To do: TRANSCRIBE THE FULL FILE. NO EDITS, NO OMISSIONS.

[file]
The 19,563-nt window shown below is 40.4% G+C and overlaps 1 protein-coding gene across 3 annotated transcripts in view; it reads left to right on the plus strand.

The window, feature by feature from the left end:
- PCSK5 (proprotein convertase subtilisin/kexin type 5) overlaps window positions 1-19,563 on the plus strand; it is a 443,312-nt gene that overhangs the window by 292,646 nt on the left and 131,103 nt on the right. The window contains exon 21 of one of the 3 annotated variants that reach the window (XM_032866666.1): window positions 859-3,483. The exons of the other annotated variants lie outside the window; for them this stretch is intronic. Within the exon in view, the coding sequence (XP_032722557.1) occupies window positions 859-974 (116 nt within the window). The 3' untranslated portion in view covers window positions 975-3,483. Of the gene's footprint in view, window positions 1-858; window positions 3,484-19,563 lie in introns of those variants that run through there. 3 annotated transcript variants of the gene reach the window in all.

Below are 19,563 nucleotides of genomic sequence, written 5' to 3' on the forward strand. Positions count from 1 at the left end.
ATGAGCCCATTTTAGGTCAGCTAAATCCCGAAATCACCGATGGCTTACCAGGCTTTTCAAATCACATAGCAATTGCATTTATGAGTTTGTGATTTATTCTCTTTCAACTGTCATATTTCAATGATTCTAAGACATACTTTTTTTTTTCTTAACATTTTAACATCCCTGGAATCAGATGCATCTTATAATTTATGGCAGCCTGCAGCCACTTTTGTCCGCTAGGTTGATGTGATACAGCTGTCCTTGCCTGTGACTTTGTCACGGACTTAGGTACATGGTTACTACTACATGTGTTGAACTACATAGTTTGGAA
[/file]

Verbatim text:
The 19,563-nt window shown below is 40.4% G+C and overlaps 1 protein-coding gene across 3 annotated transcripts in view; it reads left to right on the plus strand.

The window, feature by feature from the left end:
- PCSK5 (proprotein convertase subtilisin/kexin type 5) overlaps window positions 1-19,563 on the plus strand; it is a 443,312-nt gene that overhangs the window by 292,646 nt on the left and 131,103 nt on the right. The window contains exon 21 of one of the 3 annotated variants that reach the window (XM_032866666.1): window positions 859-3,483. The exons of the other annotated variants lie outside the window; for them this stretch is intronic. Within the exon in view, the coding sequence (XP_032722557.1) occupies window positions 859-974 (116 nt within the window). The 3' untranslated portion in view covers window positions 975-3,483. Of the gene's footprint in view, window positions 1-858; window positions 3,484-19,563 lie in introns of those variants that run through there. 3 annotated transcript variants of the gene reach the window in all.

Below are 19,563 nucleotides of genomic sequence, written 5' to 3' on the forward strand. Positions count from 1 at the left end.
ATGAGCCCATTTTAGGTCAGCTAAATCCCGAAATCACCGATGGCTTACCAGGCTTTTCAAATCACATAGCAATTGCATTTATGAGTTTGTGATTTATTCTCTTTCAACTGTCATATTTCAATGATTCTAAGACATACTTTTTTTTTTCTTAACATTTTAACATCCCTGGAATCAGATGCATCTTATAATTTATGGCAGCCTGCAGCCACTTTTGTCCGCTAGGTTGATGTGATACAGCTGTCCTTGCCTGTGACTTTGTCACGGACTTAGGTACATGGTTACTACTACATGTGTTGAACTACATAGTTTGGAA